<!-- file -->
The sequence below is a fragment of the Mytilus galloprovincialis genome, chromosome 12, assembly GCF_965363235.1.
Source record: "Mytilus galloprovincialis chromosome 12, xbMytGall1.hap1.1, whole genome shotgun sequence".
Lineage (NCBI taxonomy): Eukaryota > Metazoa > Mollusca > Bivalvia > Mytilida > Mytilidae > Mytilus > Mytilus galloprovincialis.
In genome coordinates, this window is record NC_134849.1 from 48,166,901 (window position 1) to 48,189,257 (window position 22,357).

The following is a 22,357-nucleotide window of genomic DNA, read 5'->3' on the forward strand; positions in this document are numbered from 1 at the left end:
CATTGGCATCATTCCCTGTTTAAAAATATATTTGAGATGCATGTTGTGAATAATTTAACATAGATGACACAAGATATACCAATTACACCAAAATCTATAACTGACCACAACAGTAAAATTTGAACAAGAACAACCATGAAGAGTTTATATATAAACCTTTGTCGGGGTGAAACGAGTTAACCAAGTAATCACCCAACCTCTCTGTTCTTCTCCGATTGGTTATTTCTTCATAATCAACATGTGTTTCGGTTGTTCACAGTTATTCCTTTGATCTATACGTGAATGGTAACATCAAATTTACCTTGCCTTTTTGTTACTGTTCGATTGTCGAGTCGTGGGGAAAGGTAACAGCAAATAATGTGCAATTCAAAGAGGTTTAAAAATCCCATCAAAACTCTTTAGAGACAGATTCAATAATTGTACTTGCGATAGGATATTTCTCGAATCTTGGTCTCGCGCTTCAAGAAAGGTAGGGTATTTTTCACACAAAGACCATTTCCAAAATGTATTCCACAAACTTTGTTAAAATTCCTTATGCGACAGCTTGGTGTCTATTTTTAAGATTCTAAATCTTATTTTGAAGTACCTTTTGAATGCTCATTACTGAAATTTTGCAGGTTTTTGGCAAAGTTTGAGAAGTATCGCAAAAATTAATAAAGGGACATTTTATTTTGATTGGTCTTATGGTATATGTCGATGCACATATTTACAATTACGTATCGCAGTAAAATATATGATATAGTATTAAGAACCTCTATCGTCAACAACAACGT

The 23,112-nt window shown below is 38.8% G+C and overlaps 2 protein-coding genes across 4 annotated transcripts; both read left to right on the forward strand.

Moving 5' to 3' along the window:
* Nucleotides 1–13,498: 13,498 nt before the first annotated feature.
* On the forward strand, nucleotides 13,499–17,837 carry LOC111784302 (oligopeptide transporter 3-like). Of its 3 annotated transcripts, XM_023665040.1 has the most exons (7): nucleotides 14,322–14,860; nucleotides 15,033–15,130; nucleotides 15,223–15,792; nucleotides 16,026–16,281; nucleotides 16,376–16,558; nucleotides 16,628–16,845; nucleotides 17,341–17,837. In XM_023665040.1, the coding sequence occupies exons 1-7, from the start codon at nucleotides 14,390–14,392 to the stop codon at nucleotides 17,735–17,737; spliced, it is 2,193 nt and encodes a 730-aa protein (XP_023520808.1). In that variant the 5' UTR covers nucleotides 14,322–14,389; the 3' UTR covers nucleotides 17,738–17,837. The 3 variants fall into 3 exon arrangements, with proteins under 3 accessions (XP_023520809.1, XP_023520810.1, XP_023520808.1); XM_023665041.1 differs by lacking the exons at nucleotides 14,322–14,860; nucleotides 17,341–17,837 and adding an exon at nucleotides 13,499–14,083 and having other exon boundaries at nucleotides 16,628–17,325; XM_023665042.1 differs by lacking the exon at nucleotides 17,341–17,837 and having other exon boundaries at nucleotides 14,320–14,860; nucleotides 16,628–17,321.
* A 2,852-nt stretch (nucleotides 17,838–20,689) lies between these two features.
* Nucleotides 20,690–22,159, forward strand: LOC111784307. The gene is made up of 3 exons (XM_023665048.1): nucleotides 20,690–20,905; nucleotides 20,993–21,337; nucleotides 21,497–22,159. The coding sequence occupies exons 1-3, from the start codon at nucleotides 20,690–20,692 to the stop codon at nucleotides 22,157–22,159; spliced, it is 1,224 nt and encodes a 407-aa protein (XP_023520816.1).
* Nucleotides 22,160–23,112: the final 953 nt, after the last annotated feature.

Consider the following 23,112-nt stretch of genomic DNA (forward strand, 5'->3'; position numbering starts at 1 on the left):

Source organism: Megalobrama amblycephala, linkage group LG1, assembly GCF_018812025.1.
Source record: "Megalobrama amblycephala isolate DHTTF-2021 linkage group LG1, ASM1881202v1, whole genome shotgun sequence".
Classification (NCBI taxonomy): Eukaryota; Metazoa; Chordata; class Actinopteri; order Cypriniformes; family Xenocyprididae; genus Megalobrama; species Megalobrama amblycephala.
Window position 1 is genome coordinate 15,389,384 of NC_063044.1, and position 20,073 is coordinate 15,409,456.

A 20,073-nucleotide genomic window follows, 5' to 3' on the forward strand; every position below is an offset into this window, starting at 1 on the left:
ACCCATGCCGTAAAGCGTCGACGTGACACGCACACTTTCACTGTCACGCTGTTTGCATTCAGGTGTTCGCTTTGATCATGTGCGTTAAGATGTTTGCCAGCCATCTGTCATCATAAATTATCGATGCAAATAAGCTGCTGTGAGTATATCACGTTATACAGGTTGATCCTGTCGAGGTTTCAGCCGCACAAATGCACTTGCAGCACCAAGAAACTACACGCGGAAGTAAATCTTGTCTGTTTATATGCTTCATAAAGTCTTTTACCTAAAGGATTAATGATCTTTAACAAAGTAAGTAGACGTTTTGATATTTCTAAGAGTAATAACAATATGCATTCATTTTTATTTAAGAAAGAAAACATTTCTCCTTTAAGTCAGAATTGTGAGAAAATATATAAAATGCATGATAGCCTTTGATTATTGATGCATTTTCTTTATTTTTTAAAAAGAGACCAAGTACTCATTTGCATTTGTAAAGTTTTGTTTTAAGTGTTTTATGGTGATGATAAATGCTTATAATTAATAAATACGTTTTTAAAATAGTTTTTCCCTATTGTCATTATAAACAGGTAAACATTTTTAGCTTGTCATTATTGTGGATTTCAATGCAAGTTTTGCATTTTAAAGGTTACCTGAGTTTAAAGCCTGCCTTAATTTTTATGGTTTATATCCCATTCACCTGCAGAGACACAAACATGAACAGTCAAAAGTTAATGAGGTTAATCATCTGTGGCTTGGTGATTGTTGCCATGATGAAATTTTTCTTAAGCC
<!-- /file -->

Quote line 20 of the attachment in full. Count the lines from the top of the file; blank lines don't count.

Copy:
ACCCATGCCGTAAAGCGTCGACGTGACACGCACACTTTCACTGTCACGCTGTTTGCATTCAGGTGTTCGCTTTGATCATGTGCGTTAAGATGTTTGCCAGCCATCTGTCATCATAAATTATCGATGCAAATAAGCTGCTGTGAGTATATCACGTTATACAGGTTGATCCTGTCGAGGTTTCAGCCGCACAAATGCACTTGCAGCACCAAGAAACTACACGCGGAAGTAAATCTTGTCTGTTTATATGCTTCATAAAGTCTTTTACCTAAAGGATTAATGATCTTTAACAAAGTAAGTAGACGTTTTGATATTTCTAAGAGTAATAACAATATGCATTCATTTTTATTTAAGAAAGAAAACATTTCTCCTTTAAGTCAGAATTGTGAGAAAATATATAAAATGCATGATAGCCTTTGATTATTGATGCATTTTCTTTATTTTTTAAAAAGAGACCAAGTACTCATTTGCATTTGTAAAGTTTTGTTTTAAGTGTTTTATGGTGATGATAAATGCTTATAATTAATAAATACGTTTTTAAAATAGTTTTTCCCTATTGTCATTATAAACAGGTAAACATTTTTAGCTTGTCATTATTGTGGATTTCAATGCAAGTTTTGCATTTTAAAGGTTACCTGAGTTTAAAGCCTGCCTTAATTTTTATGGTTTATATCCCATTCACCTGCAGAGACACAAACATGAACAGTCAAAAGTTAATGAGGTTAATCATCTGTGGCTTGGTGATTGTTGCCATGATGAAATTTTTCTTAAGCC